You have probably had that moment when you have been very busy and the busy-ness stops. You are in a familiar place where you stand still for just that second and the familiar is surprising because of just how familiar it it is. It as been around you, minding its own business and you have taken it for granted distracted by all the things, stuff, obligations that you have been working on. In conjunction to this moment someone mentions or perhaps you read on a piece of paper a date or perhaps you see a photo and wonder “when was this taken?” You learn the date and a shock ripples through you — has it been that long?
For those of us who have lost a loved one – recognizing every day that passes can be shocking. When we turn and realize it has been a week it seems impossible, a month -surely not! and then a year – unfathomable.
My son’s birthday was this past Wednesday. It was his thirty third birthday, the fourth birthday we have marked without him. I baked his favorite cookies. I made it through the day.
I told a friend the other day I have stopped trying to believe he is gone. Since the phrase that comes to mind most often for me when talking of him or by myself is “I can’t believe he is gone” I have decided that maybe it is best not to bother to try. It doesn’t work.
The shock of realizing that that number 4 on the calendar situated in the grid marked February marks the fourth year this day has passed without him is incomprehensible. Sometimes the shock itself is the thing I find myself focusing on. What is that? I feel like I am in the movie 2001 on that deserted landscape with the monolith standing there stark and foreboding. It is not to be ignored.
The photos, the old papers found become with time like speed bumps. You are moving fluidly through the day, week, month and you bump over those things after a while. It may be during the third year or so that you can do this. And I don’t mean you don’t notice – it jostles you to the point of tears. These are the tears we have all learned to let flow and then mop up and go on. These are the ones that burn at the corner of your eye when in public or you find yourself looking down distractedly pretending to search in your handbag or briefcase so no one will notice.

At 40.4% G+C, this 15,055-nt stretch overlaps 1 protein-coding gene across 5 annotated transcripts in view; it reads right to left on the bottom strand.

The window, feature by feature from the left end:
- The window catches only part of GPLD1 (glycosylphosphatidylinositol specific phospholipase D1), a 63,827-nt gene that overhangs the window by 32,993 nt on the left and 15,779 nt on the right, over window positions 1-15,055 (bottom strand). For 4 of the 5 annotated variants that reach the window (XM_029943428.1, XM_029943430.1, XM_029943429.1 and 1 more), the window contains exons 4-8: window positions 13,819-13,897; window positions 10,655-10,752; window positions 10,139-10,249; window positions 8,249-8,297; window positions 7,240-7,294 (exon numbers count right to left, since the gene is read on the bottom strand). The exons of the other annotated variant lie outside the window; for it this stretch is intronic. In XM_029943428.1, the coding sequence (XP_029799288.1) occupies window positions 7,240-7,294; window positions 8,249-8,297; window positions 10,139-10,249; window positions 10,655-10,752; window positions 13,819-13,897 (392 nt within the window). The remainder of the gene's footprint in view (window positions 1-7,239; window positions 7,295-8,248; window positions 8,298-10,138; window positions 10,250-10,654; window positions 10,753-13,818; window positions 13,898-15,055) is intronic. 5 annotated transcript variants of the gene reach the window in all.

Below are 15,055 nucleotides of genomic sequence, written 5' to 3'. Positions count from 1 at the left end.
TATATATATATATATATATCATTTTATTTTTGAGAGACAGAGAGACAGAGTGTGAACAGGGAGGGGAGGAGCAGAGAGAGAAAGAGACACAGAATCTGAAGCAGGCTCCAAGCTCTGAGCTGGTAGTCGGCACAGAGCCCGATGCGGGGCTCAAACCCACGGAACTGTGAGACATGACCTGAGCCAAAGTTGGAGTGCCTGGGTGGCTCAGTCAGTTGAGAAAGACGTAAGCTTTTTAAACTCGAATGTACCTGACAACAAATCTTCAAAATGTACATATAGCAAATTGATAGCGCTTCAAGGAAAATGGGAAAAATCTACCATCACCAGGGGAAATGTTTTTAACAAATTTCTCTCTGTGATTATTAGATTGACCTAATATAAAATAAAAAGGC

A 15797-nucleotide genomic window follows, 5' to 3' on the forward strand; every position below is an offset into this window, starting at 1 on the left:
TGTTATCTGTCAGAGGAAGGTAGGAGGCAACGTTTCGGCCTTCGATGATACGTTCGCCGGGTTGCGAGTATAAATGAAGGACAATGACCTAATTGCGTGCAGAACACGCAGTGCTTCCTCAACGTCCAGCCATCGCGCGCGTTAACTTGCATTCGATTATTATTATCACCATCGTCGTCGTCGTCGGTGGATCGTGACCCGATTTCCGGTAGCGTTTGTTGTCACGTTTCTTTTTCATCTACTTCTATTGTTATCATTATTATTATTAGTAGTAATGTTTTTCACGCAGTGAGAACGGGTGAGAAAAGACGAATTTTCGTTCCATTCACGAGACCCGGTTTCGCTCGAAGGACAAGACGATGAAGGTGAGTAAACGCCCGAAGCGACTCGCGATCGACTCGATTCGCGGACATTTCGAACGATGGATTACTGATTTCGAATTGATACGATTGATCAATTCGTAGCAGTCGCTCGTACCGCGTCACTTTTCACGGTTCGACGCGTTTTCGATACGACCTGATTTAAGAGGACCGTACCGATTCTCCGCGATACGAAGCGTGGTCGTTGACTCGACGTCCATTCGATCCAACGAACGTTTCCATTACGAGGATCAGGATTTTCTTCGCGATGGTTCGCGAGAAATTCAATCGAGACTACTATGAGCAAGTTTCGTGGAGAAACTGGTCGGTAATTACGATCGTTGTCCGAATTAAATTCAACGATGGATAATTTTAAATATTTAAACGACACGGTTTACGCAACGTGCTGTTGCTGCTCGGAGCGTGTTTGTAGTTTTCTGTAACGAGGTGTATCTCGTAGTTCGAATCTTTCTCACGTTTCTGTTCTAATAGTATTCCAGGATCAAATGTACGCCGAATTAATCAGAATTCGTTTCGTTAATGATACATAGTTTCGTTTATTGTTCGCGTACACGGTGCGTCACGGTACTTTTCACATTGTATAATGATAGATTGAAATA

The Monolith smacks you right between the eyes. It stands there daring you not to notice and for a while you stand agog – and all the familiar, day-to-day will only wait so long for you to move on.
The sense of “has it been that long” feels like it has been amplified.
We feel the touch of the wind as it passes. We stick our hand out the window of our car and we can tell that we are moving through space. We feel our feet as they make contact with the floor and perhaps the ache in our hip joint as we move to walk. We are in one place and now we are in another and we remember snippets of the journey.
One minute we were a family of four, interacting and laughing together, sharing the passing of the milestones of birthdays and growth. In one short day it changed. And that day became a date on the calendar and a hole in our life.
I am very active and push myself to be out there in the world among people. I am swimming along the stream too. I have no intention of shutting myself off. I am thankful every day for my son, my daughter, my husband, family and friends.
Every night when I go to bed, I think of my daughter- my love and pride for her and I hope that is she is resting and safe. Every night I listen to my husband as he sleeps, my dogs as they turn in their kennels. Every night I think of my son, I think of all the prayers I said on his behalf, of all the hopes I had for his future and I wipe my eyes and I go to sleep.
As I told my friend the other day “I am as better as I am going to get for now.”
I carried him for 9 months. I watched him grow for 29 years. He will remain a part of every day I live for the rest of my life.
I love you babe.